A Malaysian port operator has downplayed the prospect of rising insurance costs for ships using the Malacca Strait after it was declared a high-risk area by an international insurance body.
"I don't think that is going to happen to ships plying the Malacca Strait," Westport Malaysia executive chairman G. Gnanalingam told reporters on the weekend.
"Piracy has been there for the past 20 years," he said in reaction to a media report that insurance costs for ships sailing through the strait may increase due to security concerns. Gnanalingam said he was confident that coordinated patrols by the three littoral states -- Malaysia, Indonesia and Singapore -- would be enough to ensure the security of the Malacca Strait.
The waterway has reportedly been added to 20 other areas, including Iraq, Lebanon and Nigeria, deemed a security threat to shipping, in a June 20 list from Lloyd's Market Association's Joint War Committee.
Lloyd's Market Association's London-based marine manager Neil Smith said that premiums, which vary according to underwriters, ship type and other factors, may rise as a result, according to a report in the Star newspaper.
Lloyd's Market Association is an insurance body that advises members of Lloyd's of London.
The strait, 960km long and 1.2km wide at its narrowest point, is one of the world's most important waterways, with 50,000 ships carrying about one-third of world trade passing through it each year.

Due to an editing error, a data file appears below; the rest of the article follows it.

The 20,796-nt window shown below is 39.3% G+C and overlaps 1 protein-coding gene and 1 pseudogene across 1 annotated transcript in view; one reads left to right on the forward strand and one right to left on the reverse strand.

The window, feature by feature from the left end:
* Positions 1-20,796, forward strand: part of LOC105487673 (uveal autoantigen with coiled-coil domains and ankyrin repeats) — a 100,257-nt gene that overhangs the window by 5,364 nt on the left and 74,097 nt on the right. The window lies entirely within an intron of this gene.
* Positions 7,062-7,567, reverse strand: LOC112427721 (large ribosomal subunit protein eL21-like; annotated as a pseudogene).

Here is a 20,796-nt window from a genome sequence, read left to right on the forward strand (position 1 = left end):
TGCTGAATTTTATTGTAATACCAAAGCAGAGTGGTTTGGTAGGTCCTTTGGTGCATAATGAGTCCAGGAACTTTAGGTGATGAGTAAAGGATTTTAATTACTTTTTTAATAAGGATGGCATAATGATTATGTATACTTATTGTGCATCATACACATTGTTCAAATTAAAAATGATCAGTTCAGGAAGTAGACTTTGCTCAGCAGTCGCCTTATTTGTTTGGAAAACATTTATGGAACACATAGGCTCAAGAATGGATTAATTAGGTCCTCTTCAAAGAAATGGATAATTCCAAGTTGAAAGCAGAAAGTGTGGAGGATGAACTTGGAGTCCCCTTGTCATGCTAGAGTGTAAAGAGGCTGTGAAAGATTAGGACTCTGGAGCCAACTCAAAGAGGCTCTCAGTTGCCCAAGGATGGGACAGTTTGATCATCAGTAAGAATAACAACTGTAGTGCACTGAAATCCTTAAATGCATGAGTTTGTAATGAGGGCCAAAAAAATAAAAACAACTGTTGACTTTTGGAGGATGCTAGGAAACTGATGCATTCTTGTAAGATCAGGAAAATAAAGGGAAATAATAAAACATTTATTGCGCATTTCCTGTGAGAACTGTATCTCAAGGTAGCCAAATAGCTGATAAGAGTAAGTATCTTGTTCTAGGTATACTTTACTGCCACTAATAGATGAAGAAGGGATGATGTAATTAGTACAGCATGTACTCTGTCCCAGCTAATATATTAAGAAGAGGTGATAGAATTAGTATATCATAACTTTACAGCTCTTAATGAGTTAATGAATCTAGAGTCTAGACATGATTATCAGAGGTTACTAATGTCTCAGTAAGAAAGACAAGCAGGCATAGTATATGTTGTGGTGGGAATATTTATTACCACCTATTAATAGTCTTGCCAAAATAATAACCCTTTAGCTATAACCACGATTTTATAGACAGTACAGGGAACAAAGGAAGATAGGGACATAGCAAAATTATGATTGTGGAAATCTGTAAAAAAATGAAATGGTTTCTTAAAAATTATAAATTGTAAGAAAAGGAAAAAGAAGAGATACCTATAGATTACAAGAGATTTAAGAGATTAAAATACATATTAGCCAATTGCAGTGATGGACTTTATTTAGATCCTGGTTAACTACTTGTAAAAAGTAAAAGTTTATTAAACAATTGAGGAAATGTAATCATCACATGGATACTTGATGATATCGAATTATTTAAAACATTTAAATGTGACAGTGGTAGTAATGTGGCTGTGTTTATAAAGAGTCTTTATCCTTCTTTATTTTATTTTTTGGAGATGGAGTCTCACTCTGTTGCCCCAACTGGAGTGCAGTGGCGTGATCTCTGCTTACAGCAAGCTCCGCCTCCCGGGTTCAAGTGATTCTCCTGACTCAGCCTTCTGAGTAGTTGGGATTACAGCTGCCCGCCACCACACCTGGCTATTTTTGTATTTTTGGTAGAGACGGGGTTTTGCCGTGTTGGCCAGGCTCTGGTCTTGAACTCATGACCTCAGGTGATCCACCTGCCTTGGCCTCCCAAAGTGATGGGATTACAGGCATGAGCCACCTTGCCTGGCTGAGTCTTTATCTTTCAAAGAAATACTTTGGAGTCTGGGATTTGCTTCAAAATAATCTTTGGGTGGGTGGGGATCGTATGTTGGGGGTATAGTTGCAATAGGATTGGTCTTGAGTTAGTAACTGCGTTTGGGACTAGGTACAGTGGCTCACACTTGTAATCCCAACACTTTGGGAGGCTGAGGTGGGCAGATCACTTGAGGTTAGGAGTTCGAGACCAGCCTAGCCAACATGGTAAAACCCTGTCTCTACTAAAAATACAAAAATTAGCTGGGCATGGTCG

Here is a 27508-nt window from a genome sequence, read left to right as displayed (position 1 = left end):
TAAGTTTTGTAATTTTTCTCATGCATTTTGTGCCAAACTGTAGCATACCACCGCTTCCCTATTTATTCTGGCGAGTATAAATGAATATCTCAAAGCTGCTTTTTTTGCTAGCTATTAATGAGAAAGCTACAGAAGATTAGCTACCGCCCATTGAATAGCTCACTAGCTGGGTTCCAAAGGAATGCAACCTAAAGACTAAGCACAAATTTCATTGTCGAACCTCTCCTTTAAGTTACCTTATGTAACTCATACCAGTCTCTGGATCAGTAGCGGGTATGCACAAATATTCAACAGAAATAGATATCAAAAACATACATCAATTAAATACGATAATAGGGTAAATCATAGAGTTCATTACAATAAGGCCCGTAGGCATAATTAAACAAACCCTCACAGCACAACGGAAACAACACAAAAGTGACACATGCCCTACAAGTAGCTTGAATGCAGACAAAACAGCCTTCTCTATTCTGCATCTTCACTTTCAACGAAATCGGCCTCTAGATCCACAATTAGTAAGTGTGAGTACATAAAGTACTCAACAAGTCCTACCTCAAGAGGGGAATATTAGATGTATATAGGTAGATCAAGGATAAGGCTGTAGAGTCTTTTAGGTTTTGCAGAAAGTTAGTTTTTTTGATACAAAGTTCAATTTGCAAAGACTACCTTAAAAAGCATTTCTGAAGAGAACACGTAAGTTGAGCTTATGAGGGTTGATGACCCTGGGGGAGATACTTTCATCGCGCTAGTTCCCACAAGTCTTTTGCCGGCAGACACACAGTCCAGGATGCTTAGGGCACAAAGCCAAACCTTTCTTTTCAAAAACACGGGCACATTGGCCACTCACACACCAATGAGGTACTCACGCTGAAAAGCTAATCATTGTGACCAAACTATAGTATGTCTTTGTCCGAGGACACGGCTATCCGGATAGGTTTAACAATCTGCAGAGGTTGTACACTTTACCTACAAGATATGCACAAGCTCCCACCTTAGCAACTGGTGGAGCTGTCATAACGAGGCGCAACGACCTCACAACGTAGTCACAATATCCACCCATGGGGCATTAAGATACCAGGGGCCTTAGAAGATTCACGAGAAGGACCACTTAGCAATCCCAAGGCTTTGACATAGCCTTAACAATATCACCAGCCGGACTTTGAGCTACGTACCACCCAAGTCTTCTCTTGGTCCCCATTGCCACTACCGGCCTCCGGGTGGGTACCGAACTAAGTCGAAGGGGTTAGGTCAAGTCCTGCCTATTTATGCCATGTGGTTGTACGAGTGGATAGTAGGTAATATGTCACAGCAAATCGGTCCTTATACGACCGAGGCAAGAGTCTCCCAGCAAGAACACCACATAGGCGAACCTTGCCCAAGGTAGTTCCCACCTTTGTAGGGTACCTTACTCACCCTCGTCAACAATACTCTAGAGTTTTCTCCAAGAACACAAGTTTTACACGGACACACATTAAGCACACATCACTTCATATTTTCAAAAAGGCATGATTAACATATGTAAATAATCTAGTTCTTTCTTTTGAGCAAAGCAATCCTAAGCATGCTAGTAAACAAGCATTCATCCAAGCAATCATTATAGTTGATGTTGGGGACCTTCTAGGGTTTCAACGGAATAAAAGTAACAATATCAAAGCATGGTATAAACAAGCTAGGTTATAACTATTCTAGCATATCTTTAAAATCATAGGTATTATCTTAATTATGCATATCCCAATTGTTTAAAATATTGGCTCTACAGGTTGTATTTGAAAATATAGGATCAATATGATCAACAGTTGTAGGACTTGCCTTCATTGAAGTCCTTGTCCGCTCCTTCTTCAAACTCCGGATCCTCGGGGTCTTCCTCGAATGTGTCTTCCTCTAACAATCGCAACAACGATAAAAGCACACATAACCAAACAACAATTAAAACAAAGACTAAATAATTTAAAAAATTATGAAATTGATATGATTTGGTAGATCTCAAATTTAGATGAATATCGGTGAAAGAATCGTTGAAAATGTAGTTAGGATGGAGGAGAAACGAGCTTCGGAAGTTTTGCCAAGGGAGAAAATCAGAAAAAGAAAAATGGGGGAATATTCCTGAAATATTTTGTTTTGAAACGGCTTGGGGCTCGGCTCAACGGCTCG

However it is notoriously vulnerable to pirate attacks and some governments in the region also believe it could be a target for armed extremist groups. The Malacca Strait was the second most dangerous area for pirate attacks on ships last year, after Indonesia.
But Noel Choong, head of the Piracy Reporting Center of the International Maritime Bureau (IMB) said there was no evidence to suggest that pirates in the Malacca Strait and extremist groups were linked.
"We do not have evidence to suggest pirates and terrorists are linked or terrorists are planning to launch attacks using ships," he told reports.
With the recent increase in attacks, Malaysia has announced it will also station armed and uniformed police officers on board tugboats and barges plying the waterway.